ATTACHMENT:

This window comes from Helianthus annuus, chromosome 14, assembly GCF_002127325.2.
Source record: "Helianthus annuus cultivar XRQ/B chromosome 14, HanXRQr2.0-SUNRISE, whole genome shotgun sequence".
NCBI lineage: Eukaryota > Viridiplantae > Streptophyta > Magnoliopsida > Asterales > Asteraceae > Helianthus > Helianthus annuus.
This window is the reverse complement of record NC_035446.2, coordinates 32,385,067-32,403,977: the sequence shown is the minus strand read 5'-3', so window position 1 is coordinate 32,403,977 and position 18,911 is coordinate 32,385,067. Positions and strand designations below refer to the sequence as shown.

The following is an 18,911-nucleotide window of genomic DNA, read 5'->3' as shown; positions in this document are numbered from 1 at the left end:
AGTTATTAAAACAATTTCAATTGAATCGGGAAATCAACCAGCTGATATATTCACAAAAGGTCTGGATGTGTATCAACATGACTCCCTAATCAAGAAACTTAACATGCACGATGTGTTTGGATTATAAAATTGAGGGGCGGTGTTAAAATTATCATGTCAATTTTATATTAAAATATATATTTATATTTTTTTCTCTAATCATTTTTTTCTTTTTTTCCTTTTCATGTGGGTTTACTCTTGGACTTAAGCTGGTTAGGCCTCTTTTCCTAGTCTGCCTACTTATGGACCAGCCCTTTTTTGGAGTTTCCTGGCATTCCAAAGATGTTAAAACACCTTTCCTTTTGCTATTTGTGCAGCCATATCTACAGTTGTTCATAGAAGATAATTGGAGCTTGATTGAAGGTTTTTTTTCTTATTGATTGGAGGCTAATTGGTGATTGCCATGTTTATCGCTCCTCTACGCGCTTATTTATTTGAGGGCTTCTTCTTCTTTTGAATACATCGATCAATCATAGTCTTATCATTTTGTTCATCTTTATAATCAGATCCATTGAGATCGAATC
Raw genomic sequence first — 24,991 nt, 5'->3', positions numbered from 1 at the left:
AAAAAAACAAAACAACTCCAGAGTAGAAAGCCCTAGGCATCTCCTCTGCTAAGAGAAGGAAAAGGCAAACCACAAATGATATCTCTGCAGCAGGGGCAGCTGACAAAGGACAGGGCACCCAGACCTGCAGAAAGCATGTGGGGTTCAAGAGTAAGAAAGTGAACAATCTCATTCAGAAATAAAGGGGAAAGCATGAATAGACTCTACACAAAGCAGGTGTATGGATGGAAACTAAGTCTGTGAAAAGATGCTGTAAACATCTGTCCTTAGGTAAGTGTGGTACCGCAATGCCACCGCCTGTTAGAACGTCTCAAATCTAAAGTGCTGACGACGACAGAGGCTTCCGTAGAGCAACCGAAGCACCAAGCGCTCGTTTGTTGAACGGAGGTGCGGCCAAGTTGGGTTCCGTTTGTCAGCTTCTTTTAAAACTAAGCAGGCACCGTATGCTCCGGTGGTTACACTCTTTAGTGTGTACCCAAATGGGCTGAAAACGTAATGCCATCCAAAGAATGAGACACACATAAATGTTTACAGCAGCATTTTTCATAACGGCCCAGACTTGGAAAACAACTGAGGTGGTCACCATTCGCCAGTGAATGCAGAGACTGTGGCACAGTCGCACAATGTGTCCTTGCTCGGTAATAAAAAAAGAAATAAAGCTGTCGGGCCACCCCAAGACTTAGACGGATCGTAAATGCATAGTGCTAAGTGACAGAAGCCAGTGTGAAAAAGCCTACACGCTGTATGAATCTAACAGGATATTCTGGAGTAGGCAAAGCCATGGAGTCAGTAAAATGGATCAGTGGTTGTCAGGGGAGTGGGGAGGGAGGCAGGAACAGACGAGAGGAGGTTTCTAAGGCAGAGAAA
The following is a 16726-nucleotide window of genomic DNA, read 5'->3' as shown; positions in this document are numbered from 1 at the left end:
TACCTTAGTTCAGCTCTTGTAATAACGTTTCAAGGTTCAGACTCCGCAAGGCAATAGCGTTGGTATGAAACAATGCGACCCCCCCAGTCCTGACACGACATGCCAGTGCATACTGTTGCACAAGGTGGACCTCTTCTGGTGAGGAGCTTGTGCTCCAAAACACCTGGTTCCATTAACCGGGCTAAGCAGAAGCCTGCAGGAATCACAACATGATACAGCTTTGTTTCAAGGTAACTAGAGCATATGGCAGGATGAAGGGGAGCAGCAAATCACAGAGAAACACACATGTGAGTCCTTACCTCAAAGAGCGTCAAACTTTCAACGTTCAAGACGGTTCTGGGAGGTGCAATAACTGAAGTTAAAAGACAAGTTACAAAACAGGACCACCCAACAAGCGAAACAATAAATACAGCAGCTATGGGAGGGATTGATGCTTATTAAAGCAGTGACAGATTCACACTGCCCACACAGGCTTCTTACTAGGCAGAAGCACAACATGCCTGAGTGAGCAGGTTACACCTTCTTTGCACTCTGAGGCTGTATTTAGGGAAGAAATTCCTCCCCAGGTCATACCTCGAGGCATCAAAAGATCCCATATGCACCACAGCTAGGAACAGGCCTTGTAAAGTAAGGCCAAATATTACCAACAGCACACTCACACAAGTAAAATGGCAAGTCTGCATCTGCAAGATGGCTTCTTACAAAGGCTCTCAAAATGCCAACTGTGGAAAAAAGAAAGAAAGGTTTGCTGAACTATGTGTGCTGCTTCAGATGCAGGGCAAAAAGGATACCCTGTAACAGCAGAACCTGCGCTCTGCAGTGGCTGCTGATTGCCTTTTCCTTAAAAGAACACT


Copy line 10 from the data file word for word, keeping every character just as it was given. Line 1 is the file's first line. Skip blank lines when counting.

TACCTTAGTTCAGCTCTTGTAATAACGTTTCAAGGTTCAGACTCCGCAAGGCAATAGCGTTGGTATGAAACAATGCGACCCCCCCAGTCCTGACACGACATGCCAGTGCATACTGTTGCACAAGGTGGACCTCTTCTGGTGAGGAGCTTGTGCTCCAAAACACCTGGTTCCATTAACCGGGCTAAGCAGAAGCCTGCAGGAATCACAACATGATACAGCTTTGTTTCAAGGTAACTAGAGCATATGGCAGGATGAAGGGGAGCAGCAAATCACAGAGAAACACACATGTGAGTCCTTACCTCAAAGAGCGTCAAACTTTCAACGTTCAAGACGGTTCTGGGAGGTGCAATAACTGAAGTTAAAAGACAAGTTACAAAACAGGACCACCCAACAAGCGAAACAATAAATACAGCAGCTATGGGAGGGATTGATGCTTATTAAAGCAGTGACAGATTCACACTGCCCACACAGGCTTCTTACTAGGCAGAAGCACAACATGCCTGAGTGAGCAGGTTACACCTTCTTTGCACTCTGAGGCTGTATTTAGGGAAGAAATTCCTCCCCAGGTCATACCTCGAGGCATCAAAAGATCCCATATGCACCACAGCTAGGAACAGGCCTTGTAAAGTAAGGCCAAATATTACCAACAGCACACTCACACAAGTAAAATGGCAAGTCTGCATCTGCAAGATGGCTTCTTACAAAGGCTCTCAAAATGCCAACTGTGGAAAAAAGAAAGAAAGGTTTGCTGAACTATGTGTGCTGCTTCAGATGCAGGGCAAAAAGGATACCCTGTAACAGCAGAACCTGCGCTCTGCAGTGGCTGCTGATTGCCTTTTCCTTAAAAGAACACT